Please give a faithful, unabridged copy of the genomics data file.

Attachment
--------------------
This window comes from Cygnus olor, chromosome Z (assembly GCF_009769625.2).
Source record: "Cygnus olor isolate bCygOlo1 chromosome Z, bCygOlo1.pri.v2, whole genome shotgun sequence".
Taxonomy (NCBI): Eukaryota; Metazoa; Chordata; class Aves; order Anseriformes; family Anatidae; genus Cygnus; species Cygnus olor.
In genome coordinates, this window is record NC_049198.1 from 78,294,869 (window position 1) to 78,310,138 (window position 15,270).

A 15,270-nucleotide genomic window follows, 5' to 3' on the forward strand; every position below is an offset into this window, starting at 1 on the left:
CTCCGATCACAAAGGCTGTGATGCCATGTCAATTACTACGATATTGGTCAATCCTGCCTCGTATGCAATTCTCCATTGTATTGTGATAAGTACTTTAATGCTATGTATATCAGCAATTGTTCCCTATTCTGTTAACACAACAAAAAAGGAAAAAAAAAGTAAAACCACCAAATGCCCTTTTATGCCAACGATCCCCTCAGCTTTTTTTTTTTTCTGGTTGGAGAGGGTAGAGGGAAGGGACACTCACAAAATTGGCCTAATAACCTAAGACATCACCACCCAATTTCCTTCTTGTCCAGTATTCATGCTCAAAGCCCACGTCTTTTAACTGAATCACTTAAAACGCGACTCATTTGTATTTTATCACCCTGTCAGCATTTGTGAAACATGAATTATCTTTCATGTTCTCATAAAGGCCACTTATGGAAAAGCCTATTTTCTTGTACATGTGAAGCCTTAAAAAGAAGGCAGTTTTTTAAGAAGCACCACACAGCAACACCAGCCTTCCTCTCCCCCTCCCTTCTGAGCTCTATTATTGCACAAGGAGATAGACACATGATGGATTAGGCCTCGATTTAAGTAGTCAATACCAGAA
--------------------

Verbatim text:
This window comes from Cygnus olor, chromosome Z (assembly GCF_009769625.2).
Source record: "Cygnus olor isolate bCygOlo1 chromosome Z, bCygOlo1.pri.v2, whole genome shotgun sequence".
Taxonomy (NCBI): Eukaryota; Metazoa; Chordata; class Aves; order Anseriformes; family Anatidae; genus Cygnus; species Cygnus olor.
In genome coordinates, this window is record NC_049198.1 from 78,294,869 (window position 1) to 78,310,138 (window position 15,270).

A 15,270-nucleotide genomic window follows, 5' to 3' on the forward strand; every position below is an offset into this window, starting at 1 on the left:
CTCCGATCACAAAGGCTGTGATGCCATGTCAATTACTACGATATTGGTCAATCCTGCCTCGTATGCAATTCTCCATTGTATTGTGATAAGTACTTTAATGCTATGTATATCAGCAATTGTTCCCTATTCTGTTAACACAACAAAAAAGGAAAAAAAAAGTAAAACCACCAAATGCCCTTTTATGCCAACGATCCCCTCAGCTTTTTTTTTTTTCTGGTTGGAGAGGGTAGAGGGAAGGGACACTCACAAAATTGGCCTAATAACCTAAGACATCACCACCCAATTTCCTTCTTGTCCAGTATTCATGCTCAAAGCCCACGTCTTTTAACTGAATCACTTAAAACGCGACTCATTTGTATTTTATCACCCTGTCAGCATTTGTGAAACATGAATTATCTTTCATGTTCTCATAAAGGCCACTTATGGAAAAGCCTATTTTCTTGTACATGTGAAGCCTTAAAAAGAAGGCAGTTTTTTAAGAAGCACCACACAGCAACACCAGCCTTCCTCTCCCCCTCCCTTCTGAGCTCTATTATTGCACAAGGAGATAGACACATGATGGATTAGGCCTCGATTTAAGTAGTCAATACCAGAA